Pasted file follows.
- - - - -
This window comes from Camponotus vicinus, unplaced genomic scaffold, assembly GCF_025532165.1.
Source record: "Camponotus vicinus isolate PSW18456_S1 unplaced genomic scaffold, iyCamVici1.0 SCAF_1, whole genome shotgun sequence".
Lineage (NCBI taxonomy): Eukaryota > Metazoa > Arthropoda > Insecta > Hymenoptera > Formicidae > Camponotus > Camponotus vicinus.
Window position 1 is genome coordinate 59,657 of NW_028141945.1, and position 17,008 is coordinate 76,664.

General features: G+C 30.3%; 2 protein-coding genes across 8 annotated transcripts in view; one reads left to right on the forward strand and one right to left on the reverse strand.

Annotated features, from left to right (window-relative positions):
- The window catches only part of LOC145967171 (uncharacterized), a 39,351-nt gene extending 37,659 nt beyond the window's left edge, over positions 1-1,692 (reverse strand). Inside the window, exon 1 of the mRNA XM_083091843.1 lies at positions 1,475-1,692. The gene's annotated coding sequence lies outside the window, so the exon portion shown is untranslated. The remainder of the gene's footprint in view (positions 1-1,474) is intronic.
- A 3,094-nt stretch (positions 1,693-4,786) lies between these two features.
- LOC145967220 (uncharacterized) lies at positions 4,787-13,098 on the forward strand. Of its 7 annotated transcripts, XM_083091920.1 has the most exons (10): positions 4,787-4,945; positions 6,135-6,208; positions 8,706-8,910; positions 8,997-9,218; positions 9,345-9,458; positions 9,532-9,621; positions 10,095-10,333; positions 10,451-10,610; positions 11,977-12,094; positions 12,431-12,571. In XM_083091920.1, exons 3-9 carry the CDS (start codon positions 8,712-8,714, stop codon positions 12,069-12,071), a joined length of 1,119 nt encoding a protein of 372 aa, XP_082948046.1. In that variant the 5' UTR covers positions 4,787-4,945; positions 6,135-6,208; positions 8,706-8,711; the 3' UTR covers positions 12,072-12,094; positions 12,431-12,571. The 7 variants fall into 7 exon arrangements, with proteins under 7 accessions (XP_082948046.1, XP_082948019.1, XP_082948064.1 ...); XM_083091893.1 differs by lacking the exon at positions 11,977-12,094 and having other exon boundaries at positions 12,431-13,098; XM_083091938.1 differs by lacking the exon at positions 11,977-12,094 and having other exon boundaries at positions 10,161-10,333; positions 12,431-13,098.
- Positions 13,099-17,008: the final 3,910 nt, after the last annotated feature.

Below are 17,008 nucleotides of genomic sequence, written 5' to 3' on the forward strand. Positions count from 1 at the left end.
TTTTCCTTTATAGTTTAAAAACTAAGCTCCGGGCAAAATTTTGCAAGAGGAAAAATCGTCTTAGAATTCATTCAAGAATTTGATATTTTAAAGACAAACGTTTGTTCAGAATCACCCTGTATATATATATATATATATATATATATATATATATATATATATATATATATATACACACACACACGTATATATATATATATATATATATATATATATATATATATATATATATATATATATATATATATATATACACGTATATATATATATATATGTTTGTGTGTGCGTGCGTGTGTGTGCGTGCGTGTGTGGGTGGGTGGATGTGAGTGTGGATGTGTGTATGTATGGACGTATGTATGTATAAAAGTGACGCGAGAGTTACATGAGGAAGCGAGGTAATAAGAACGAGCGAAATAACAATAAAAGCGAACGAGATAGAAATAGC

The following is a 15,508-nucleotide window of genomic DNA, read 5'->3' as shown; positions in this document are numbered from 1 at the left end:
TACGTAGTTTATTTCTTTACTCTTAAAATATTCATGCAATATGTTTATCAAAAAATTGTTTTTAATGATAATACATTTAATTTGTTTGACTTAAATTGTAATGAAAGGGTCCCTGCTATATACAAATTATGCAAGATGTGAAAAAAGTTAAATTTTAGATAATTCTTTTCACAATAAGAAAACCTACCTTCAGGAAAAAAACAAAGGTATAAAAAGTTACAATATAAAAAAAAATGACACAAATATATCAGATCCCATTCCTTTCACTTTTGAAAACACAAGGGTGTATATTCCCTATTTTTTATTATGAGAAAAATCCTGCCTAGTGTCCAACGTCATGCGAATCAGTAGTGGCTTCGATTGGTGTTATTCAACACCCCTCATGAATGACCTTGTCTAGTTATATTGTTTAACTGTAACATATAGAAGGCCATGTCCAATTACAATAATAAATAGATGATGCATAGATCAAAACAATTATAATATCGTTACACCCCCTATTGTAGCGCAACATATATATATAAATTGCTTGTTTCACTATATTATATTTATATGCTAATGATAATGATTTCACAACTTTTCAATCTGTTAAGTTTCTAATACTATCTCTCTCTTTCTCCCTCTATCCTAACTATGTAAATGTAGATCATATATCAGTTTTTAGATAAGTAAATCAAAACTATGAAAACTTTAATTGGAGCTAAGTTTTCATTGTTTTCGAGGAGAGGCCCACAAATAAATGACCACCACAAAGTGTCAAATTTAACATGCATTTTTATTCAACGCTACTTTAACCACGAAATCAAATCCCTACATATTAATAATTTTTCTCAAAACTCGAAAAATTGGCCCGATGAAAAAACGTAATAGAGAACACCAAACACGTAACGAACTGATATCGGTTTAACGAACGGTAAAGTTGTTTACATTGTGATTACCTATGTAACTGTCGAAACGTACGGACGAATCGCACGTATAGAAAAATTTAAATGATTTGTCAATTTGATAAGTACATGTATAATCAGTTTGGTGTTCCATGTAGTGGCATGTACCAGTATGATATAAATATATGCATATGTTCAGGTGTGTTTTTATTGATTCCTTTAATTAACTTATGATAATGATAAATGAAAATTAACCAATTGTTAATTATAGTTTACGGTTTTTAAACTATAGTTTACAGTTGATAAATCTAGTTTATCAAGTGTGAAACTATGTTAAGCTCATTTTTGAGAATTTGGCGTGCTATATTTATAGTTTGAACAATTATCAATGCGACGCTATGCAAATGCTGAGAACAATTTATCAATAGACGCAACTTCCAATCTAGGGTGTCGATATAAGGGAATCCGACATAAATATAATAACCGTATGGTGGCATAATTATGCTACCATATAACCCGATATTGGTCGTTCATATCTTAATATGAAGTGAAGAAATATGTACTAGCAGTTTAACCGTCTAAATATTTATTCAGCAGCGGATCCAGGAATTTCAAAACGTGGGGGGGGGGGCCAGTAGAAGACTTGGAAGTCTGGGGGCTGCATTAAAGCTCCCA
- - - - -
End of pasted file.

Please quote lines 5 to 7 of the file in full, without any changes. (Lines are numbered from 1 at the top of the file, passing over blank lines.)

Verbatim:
General features: G+C 30.3%; 2 protein-coding genes across 8 annotated transcripts in view; one reads left to right on the forward strand and one right to left on the reverse strand.

Annotated features, from left to right (window-relative positions):
- The window catches only part of LOC145967171 (uncharacterized), a 39,351-nt gene extending 37,659 nt beyond the window's left edge, over positions 1-1,692 (reverse strand). Inside the window, exon 1 of the mRNA XM_083091843.1 lies at positions 1,475-1,692. The gene's annotated coding sequence lies outside the window, so the exon portion shown is untranslated. The remainder of the gene's footprint in view (positions 1-1,474) is intronic.